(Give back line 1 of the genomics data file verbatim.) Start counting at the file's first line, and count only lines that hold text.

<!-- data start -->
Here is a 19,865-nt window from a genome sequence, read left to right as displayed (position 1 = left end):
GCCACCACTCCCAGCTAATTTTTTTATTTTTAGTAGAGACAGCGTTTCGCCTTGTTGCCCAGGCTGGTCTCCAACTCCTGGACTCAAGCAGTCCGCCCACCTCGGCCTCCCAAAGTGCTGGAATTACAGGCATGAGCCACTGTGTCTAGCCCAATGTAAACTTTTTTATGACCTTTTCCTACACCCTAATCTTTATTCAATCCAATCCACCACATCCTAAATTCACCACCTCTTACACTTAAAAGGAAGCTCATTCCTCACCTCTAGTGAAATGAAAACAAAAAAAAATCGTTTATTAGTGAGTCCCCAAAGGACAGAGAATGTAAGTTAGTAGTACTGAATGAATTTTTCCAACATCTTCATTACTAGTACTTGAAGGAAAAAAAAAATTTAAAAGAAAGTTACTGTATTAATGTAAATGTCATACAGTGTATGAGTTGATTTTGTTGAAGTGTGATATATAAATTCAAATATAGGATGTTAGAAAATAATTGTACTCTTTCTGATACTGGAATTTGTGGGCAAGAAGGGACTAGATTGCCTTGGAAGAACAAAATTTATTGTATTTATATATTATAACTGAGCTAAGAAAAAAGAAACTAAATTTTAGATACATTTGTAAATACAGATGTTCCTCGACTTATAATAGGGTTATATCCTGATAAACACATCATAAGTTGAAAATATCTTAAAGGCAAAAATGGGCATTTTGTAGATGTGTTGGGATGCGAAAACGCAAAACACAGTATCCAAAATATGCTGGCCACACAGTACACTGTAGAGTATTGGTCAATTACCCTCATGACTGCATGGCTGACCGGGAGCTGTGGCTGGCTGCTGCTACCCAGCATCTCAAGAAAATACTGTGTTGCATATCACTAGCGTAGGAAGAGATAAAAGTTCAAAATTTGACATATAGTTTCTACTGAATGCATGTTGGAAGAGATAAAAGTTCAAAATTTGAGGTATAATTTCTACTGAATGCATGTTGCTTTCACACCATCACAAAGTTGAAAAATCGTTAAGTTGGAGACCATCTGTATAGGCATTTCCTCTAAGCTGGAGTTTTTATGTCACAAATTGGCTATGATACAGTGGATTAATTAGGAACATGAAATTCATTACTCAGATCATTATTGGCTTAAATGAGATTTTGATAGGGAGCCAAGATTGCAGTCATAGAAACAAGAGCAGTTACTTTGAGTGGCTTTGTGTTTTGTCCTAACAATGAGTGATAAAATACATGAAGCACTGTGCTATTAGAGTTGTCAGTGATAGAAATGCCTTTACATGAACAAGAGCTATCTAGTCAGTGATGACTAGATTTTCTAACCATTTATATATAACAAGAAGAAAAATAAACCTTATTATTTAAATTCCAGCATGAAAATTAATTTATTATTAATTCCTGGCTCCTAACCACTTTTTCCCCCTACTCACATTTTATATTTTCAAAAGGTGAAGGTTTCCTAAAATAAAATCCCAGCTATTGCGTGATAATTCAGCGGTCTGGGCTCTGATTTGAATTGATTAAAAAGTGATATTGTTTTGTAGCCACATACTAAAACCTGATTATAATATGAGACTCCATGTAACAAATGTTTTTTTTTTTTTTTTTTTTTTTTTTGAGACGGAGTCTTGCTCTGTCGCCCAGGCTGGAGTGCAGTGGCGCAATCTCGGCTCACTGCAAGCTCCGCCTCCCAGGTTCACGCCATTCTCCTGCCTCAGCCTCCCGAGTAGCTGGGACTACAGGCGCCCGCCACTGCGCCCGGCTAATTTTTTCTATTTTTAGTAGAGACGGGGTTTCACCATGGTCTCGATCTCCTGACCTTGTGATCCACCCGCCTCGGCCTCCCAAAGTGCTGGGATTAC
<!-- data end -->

Here is a 19,865-nt window from a genome sequence, read left to right as displayed (position 1 = left end):